A person is held not responsible for his criminal actions if s/he cannot tell right from wrong ("lacks substantial capacity either to appreciaterepparttar 126226 criminality (wrongfulness) of his conduct" - diminished capacity), did not intend to actrepparttar 126227 way he did (absent "mens rea") and/or could not control his behavior ("irresistible impulse"). These handicaps are often associated with "mental disease or defect" or "mental retardation".

Intuition - Part I

Written by Sam Vaknin

I. The Three Intuitions

IA. Eidetic Intuitions

Intuition is supposed to be a form of direct access. Yet, direct access to what? Does it access directly "intuitions" (abstract objects, akin to numbers or properties - see "Bestowed Existence")? Are intuitionsrepparttar objects ofrepparttar 126193 mental act of Intuition? Perhaps intuition isrepparttar 126194 mind's way of interacting directly with Platonic ideals or Phenomenological "essences"? By "directly" I mean withoutrepparttar 126195 intellectual mediation of a manipulated symbol system, and withoutrepparttar 126196 benefits of inference, observation, experience, or reason.

Kant thought that both (Euclidean) space and time are intuited. In other words, he thought thatrepparttar 126197 senses interact with our (transcendental) intuitions to produce synthetic a-priori knowledge. The raw data obtained by our senses -our sensa or sensory experience - presuppose intuition. One could argue that intuition is independent of our senses. Thus, these intuitions (call them "eidetic intuitions") would not berepparttar 126198 result of sensory data, or of calculation, or ofrepparttar 126199 processing and manipulation of same. Kant's "Erscheiung" ("phenomenon", or "appearance" of an object torepparttar 126200 senses) is actually a kind of sense-intuition later processed byrepparttar 126201 categories of substance and cause. As opposed torepparttar 126202 phenomenon,repparttar 126203 "nuomenon" (thing in itself) is not subject to these categories.

Descartes' "I (think therefore I) am" is an immediate and indubitable innate intuition from which his metaphysical system is derived. Descartes' work in this respect is reminiscent of Gnosticism in whichrepparttar 126204 intuition ofrepparttar 126205 mystery ofrepparttar 126206 self leads to revelation.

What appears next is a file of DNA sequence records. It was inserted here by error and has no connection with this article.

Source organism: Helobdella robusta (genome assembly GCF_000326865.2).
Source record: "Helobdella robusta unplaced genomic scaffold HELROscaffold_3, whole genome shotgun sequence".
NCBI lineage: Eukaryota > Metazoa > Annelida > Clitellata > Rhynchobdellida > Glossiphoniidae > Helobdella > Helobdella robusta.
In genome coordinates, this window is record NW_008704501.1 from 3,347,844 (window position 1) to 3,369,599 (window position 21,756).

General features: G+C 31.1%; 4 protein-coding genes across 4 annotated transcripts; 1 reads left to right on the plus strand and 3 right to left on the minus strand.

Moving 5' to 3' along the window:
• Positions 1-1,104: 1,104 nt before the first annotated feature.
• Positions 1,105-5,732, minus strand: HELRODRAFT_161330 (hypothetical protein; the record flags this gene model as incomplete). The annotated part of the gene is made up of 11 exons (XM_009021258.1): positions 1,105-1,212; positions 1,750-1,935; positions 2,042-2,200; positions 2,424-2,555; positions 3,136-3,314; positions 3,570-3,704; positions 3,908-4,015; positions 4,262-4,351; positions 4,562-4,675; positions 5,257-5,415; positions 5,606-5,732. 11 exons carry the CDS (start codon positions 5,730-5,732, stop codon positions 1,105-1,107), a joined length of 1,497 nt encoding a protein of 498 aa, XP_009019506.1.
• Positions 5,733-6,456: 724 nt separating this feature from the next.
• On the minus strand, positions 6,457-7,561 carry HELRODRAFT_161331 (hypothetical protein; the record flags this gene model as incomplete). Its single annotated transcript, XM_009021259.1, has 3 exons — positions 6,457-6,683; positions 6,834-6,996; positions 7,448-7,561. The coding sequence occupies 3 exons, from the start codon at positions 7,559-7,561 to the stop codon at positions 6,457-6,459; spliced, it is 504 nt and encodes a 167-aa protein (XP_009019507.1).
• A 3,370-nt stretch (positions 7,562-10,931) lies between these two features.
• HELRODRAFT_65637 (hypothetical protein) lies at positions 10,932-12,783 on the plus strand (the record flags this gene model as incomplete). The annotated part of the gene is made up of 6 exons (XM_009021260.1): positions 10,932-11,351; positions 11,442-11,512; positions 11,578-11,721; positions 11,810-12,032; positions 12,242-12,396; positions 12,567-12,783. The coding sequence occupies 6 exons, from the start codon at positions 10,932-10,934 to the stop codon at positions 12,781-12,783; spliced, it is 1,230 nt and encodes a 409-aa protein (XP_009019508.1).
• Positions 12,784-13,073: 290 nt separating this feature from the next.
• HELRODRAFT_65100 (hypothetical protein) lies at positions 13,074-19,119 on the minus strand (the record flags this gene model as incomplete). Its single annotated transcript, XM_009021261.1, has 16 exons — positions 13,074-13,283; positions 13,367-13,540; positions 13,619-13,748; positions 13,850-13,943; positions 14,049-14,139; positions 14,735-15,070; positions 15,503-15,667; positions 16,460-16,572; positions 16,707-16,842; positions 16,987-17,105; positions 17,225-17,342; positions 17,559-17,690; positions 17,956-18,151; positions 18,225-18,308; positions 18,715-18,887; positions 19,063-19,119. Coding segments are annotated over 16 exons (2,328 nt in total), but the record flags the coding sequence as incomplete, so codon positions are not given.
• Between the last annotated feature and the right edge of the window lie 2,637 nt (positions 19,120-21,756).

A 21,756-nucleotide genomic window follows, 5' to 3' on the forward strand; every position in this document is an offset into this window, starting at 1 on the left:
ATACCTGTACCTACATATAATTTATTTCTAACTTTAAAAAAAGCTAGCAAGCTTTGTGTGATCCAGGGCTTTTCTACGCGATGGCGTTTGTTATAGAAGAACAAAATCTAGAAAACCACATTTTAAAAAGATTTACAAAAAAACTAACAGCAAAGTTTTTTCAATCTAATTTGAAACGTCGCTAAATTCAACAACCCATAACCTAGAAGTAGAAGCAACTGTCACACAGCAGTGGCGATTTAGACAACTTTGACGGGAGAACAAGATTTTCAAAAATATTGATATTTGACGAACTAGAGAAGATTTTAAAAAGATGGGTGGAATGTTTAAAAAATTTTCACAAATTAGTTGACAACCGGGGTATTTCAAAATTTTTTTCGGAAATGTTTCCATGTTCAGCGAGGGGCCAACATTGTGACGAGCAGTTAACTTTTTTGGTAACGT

Bergson described a kind of instinctual empathic intuition which penetrates objects and persons, identifies with them and, in this way, derives knowledge aboutrepparttar 126207 absolutes - "duration" (the essence of all living things) and "ιlan vital" (the creative life force). He wrote: "(Intuition is an) instinct that has become disinterested, self-conscious, capable of reflecting upon its object and of enlarging it indefinitely." Thus, to him, science (the use of symbols by our intelligence to describe reality) isrepparttar 126208 falsification of reality. Only art, based on intuition, unhindered by mediating thought, not warped by symbols - provides one with access to reality.

Spinoza's and Bergson's intuited knowledge ofrepparttar 126209 world as an interconnected whole is also an "eidetic intuition".

Spinoza thought that intuitive knowledge is superior to both empirical (sense) knowledge and scientific (reasoning) knowledge. It unitesrepparttar 126210 mind withrepparttar 126211 Infinite Being and reveals to it an orderly, holistic, Universe.

Friedrich Schleiermacher and Rudolf Otto discussedrepparttar 126212 religious experience ofrepparttar 126213 "numinous" (God, orrepparttar 126214 spiritual power) as a kind of intuitive, pre-lingual, and immediate feeling.

Croce distinguished "concept" (representation or classification) from "intuition" (expression ofrepparttar 126215 individuality of an objet d'art). Aesthetic interest is intuitive. Art, according to Croce and Collingwood, should be mainly concerned with expression (i.e., with intuition) as an end unto itself, unconcerned with other ends (e.g., expressing certain states of mind).

Eidetic intuitions are also similar to "paramartha satya" (the "ultimate truth") inrepparttar 126216 Madhyamika school of Buddhist thought. The ultimate truth cannot be expressed verbally and is beyond empirical (and illusory) phenomena. Eastern thought (e.g. Zen Buddhism) uses intuition (or experience) to study reality in a non-dualistic manner.

IB. Emergent Intuitions

A second type of intuition isrepparttar 126217 "emergent intuition". Subjectively,repparttar 126218 intuiting person hasrepparttar 126219 impression of a "shortcut" or even a "short circuiting" of his usually linear thought processes often based on trial and error. This type of intuition feels "magical", a quantum leap from premise to conclusion,repparttar 126220 parsimonious selection ofrepparttar 126221 useful andrepparttar 126222 workable from a myriad possibilities. Intuition, in other words, is rather like a dreamlike truncated thought process,repparttar 126223 subjective equivalent of a wormhole in Cosmology. It is often preceded by periods of frustration, dead ends, failures, and blind alleys in one's work.